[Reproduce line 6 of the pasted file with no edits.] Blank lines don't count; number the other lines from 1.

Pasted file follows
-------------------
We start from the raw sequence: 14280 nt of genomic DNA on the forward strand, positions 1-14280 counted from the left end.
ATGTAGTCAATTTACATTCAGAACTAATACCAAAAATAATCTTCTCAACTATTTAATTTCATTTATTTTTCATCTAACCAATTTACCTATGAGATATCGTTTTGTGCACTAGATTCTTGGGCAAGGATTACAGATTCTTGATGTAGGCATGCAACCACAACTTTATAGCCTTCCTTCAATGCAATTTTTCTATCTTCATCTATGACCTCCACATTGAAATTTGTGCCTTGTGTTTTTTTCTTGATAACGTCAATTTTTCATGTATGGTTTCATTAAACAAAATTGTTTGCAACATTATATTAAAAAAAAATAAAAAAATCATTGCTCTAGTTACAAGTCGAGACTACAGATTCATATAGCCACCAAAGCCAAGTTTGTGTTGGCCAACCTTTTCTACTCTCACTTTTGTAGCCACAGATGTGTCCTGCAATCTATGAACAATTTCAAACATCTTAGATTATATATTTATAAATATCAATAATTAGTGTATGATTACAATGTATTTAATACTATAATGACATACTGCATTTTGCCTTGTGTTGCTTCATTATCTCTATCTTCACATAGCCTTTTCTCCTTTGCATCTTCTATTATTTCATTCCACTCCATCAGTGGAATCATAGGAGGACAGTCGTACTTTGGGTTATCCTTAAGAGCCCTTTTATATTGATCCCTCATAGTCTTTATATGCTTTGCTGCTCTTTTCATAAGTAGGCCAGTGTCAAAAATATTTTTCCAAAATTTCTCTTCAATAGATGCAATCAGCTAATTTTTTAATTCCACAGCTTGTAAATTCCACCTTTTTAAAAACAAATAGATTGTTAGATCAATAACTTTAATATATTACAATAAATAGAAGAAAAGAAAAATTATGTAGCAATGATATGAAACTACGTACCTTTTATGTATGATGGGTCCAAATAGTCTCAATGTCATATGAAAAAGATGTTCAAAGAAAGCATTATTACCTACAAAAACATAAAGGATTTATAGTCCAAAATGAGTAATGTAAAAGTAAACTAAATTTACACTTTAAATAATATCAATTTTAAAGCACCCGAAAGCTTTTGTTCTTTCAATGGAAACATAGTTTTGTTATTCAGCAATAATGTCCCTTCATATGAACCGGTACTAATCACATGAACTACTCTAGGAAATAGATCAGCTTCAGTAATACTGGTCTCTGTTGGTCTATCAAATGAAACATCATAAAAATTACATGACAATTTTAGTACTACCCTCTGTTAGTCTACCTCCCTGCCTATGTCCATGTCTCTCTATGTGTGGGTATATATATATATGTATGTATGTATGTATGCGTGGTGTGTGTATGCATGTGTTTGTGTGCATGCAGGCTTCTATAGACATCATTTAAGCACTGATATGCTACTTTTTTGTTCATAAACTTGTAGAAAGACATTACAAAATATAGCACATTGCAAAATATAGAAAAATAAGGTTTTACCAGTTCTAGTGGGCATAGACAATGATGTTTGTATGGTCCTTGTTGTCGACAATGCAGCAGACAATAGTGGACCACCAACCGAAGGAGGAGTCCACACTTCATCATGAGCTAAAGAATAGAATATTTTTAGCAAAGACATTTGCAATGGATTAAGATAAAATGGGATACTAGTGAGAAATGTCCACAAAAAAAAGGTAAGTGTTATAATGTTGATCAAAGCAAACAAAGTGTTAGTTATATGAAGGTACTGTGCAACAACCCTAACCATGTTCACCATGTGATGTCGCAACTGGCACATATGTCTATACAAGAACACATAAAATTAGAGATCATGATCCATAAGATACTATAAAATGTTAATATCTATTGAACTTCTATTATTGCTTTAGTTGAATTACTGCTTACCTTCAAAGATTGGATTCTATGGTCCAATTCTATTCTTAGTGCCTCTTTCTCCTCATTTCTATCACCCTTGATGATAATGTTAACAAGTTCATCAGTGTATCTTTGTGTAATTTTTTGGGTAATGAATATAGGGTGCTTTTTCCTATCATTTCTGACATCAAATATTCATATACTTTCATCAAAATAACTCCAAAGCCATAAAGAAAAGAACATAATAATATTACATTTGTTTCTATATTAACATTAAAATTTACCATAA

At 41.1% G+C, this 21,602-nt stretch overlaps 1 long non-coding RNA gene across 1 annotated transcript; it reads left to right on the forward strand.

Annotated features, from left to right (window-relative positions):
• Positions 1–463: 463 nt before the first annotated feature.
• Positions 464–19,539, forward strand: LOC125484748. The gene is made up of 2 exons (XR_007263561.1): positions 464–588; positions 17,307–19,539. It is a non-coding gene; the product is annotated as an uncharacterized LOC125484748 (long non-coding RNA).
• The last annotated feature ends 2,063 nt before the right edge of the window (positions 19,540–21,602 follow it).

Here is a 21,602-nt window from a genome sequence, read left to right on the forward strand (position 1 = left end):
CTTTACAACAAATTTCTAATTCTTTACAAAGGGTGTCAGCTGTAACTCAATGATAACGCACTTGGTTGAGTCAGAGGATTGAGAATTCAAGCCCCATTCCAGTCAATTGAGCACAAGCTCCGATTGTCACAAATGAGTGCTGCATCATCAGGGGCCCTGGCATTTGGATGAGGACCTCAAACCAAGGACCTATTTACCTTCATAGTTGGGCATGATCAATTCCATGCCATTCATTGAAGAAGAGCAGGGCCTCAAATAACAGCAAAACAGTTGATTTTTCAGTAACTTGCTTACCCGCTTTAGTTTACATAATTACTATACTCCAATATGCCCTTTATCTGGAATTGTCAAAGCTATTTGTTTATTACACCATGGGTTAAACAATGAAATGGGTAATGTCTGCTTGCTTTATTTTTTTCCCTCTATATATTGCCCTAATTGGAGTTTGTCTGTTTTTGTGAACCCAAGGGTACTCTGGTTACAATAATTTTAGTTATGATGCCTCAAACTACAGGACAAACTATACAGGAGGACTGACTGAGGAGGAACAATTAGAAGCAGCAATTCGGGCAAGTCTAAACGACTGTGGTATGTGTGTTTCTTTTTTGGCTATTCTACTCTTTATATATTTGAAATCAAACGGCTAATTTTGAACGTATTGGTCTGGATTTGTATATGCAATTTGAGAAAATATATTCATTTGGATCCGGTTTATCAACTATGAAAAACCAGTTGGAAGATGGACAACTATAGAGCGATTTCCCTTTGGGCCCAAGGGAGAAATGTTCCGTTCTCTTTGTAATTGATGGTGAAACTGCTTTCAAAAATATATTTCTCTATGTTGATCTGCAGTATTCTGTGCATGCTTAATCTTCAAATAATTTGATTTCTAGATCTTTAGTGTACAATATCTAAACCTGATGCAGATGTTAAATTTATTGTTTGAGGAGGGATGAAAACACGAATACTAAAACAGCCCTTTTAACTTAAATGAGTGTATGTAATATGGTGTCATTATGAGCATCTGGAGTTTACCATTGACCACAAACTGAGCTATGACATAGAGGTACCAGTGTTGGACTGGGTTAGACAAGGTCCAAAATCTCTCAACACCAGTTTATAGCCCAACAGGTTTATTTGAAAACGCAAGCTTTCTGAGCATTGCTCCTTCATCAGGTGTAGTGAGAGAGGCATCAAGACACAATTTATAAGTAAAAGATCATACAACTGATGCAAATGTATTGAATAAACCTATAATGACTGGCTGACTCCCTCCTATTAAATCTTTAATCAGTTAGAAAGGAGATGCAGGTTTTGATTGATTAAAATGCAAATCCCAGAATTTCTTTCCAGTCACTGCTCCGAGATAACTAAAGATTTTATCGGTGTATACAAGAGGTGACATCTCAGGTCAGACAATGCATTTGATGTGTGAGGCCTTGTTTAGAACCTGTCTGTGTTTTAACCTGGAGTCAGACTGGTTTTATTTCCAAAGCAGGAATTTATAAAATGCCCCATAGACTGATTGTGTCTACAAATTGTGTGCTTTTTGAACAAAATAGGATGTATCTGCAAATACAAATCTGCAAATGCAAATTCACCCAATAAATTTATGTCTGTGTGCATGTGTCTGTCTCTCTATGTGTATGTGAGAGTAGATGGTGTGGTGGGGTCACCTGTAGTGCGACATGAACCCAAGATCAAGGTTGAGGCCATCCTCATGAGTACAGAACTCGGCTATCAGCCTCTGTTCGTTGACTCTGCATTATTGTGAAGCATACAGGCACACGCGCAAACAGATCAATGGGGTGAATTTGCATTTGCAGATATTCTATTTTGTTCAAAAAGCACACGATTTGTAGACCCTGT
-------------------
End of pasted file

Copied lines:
• Positions 464–19,539, forward strand: LOC125484748. The gene is made up of 2 exons (XR_007263561.1): positions 464–588; positions 17,307–19,539. It is a non-coding gene; the product is annotated as an uncharacterized LOC125484748 (long non-coding RNA).